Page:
HealthLawProf Blog

Editor: Katharine Van Tassel
Case Western Reserve University School of Law

Friday, May 12, 2006

Allocating Scarce Resources: Avian Flu Vaccine

The avian flu virus hasn't yet managed to mutate into a form that can be efficiently transmitted from person to person, and we don't yet have a vaccine (since we don't know the precise form of virus we will be dealing with), but the experts all say that preparedness is the key to survival, and that includes getting straight on the ethical dimensions of preparedness.  So along come Ezekial Emanuel and his co-author, Alan Wertheimer -- both of the Department of Clinical Bioethics, The Clinical Center (NIH) -- with a provocative suggestion for allocating inevitably scarce vaccine:

Science 12 May 2006: Vol. 312. no. 5775, pp. 854 - 855
Policy Forum, PUBLIC HEALTH: Who Should Get Influenza Vaccine When Not All Can?

The potential threat of pandemic influenza is staggering: 1.9 million deaths, 90 million people sick, and nearly 10 million people hospitalized, with almost 1.5 million requiring intensive-care units (ICUs) in the United States. The National Vaccine Advisory Committee (NVAC) and the Advisory Committee on Immunization Policy (ACIP) have jointly recommended a prioritization scheme that places vaccine workers, health-care providers, and the ill elderly at the top, and healthy people aged 2 to 64 at the very bottom, even under embalmers. The primary goal informing the recommendation was to "decrease health impacts including severe morbidity and death"; a secondary goal was minimizing societal and economic impacts. As the NVAC and ACIP acknowledge, such important policy decisions require broad national discussion. In this spirit, we believe an alternative ethical framework should be considered.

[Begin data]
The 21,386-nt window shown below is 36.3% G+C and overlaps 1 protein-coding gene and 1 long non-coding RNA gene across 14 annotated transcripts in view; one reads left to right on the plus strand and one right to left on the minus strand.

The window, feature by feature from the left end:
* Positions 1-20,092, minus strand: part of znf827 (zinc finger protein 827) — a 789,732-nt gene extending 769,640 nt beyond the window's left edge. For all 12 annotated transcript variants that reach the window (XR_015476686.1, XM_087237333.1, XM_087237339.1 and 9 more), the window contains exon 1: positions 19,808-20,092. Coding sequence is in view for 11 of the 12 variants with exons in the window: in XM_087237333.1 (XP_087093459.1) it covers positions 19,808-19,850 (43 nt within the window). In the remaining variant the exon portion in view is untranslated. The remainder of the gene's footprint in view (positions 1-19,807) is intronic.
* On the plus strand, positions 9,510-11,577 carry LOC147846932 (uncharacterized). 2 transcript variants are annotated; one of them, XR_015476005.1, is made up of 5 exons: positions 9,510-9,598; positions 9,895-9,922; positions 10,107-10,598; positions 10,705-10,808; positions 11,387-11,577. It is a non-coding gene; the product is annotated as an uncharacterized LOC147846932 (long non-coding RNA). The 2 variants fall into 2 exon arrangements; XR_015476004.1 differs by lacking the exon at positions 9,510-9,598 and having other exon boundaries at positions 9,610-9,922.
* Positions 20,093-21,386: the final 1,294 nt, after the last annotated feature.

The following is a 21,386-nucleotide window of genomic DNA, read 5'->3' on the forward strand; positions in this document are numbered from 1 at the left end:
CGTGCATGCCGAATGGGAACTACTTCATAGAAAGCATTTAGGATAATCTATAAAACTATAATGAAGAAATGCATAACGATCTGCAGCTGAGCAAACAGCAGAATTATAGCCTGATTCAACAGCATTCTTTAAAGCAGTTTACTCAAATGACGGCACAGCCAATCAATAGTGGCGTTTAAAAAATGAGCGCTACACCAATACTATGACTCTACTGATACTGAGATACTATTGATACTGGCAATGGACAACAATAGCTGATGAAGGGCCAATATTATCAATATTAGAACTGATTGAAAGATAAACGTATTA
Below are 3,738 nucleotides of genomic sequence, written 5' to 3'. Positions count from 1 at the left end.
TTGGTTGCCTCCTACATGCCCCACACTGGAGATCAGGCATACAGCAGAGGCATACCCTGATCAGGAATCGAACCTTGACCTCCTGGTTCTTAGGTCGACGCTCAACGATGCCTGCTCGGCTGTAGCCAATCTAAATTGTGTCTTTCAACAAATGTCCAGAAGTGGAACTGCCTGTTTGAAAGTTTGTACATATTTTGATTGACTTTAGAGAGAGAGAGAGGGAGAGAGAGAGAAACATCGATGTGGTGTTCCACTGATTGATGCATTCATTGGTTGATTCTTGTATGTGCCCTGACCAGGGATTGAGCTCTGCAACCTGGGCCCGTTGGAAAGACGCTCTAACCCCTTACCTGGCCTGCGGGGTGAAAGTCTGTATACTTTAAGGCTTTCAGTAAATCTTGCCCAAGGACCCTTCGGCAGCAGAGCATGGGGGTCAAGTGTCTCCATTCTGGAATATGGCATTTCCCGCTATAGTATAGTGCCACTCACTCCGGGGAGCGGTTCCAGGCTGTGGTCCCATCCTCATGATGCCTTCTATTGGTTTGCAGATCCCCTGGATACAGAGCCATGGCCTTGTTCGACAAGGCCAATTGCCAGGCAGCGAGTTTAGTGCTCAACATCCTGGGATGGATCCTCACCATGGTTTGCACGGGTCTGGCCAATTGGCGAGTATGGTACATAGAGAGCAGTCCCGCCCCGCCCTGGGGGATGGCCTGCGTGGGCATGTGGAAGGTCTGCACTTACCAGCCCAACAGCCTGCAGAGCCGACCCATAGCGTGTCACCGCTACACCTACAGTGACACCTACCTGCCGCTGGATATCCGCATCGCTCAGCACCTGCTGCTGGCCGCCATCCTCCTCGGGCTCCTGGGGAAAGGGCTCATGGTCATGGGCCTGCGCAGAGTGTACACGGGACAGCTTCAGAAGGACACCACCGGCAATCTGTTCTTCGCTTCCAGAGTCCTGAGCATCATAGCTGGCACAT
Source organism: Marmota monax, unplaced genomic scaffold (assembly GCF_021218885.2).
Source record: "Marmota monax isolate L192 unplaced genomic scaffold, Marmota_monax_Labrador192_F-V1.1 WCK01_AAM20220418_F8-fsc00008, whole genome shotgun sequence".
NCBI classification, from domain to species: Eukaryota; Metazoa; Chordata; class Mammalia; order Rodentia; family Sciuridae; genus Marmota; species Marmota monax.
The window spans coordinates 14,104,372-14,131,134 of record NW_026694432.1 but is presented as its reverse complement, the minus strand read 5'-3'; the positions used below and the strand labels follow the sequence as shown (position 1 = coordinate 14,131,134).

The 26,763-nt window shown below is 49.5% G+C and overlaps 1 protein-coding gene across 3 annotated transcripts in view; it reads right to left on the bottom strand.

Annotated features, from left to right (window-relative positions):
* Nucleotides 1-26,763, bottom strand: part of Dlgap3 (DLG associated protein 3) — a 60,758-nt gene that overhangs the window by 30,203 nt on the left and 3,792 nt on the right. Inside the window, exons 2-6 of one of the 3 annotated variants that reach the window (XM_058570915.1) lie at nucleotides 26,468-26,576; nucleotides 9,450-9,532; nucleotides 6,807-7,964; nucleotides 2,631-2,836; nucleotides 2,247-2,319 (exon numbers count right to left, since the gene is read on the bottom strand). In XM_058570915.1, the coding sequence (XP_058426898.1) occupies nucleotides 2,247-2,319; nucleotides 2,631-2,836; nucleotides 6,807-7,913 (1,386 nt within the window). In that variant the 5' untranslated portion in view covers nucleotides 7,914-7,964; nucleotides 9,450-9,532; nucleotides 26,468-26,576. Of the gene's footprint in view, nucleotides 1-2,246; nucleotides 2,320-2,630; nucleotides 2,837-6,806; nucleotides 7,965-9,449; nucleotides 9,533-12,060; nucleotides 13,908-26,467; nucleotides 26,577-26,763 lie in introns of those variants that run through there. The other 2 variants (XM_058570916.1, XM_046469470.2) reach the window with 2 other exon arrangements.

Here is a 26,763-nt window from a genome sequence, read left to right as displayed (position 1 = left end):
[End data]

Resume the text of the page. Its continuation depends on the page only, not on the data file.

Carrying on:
The alternative ethical framework: After front-line healthcare workers and vaccine production and distribution workers, preference goes generally to younger people over older, with a slight additional preference for key government leaders; public health, military, police, and fire workers; utility and transportation workers; telecommunications and IT workers; and funeral directors.  Their rationale is complex and subtle and well worth reading.  For those without access to Science, the Chicago Sun-Times has a pretty good article on this, as does Ceci Connelly at the Washington Post. [tm]

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